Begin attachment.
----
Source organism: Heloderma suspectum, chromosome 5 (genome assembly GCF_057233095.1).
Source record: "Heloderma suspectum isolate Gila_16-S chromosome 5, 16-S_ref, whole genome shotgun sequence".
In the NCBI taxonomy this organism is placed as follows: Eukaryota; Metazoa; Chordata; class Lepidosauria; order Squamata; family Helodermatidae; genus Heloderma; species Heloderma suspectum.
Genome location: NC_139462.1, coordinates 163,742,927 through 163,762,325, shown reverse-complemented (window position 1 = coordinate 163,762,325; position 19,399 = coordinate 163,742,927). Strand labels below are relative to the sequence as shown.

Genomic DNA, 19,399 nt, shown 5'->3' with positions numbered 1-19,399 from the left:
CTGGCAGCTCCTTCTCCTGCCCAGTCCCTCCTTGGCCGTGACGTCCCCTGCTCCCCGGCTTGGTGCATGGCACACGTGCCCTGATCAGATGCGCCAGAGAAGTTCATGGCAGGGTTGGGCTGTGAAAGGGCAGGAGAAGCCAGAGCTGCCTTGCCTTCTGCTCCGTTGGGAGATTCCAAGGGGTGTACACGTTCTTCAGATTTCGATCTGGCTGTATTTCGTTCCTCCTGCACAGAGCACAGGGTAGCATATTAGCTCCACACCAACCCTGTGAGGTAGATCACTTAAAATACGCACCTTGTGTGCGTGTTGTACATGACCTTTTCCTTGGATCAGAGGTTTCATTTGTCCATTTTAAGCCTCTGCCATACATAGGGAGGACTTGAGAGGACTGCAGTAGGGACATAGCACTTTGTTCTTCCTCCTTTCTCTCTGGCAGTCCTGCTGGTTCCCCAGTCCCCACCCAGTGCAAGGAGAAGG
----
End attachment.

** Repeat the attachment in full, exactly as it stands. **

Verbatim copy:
Source organism: Heloderma suspectum, chromosome 5 (genome assembly GCF_057233095.1).
Source record: "Heloderma suspectum isolate Gila_16-S chromosome 5, 16-S_ref, whole genome shotgun sequence".
In the NCBI taxonomy this organism is placed as follows: Eukaryota; Metazoa; Chordata; class Lepidosauria; order Squamata; family Helodermatidae; genus Heloderma; species Heloderma suspectum.
Genome location: NC_139462.1, coordinates 163,742,927 through 163,762,325, shown reverse-complemented (window position 1 = coordinate 163,762,325; position 19,399 = coordinate 163,742,927). Strand labels below are relative to the sequence as shown.

Genomic DNA, 19,399 nt, shown 5'->3' with positions numbered 1-19,399 from the left:
CTGGCAGCTCCTTCTCCTGCCCAGTCCCTCCTTGGCCGTGACGTCCCCTGCTCCCCGGCTTGGTGCATGGCACACGTGCCCTGATCAGATGCGCCAGAGAAGTTCATGGCAGGGTTGGGCTGTGAAAGGGCAGGAGAAGCCAGAGCTGCCTTGCCTTCTGCTCCGTTGGGAGATTCCAAGGGGTGTACACGTTCTTCAGATTTCGATCTGGCTGTATTTCGTTCCTCCTGCACAGAGCACAGGGTAGCATATTAGCTCCACACCAACCCTGTGAGGTAGATCACTTAAAATACGCACCTTGTGTGCGTGTTGTACATGACCTTTTCCTTGGATCAGAGGTTTCATTTGTCCATTTTAAGCCTCTGCCATACATAGGGAGGACTTGAGAGGACTGCAGTAGGGACATAGCACTTTGTTCTTCCTCCTTTCTCTCTGGCAGTCCTGCTGGTTCCCCAGTCCCCACCCAGTGCAAGGAGAAGG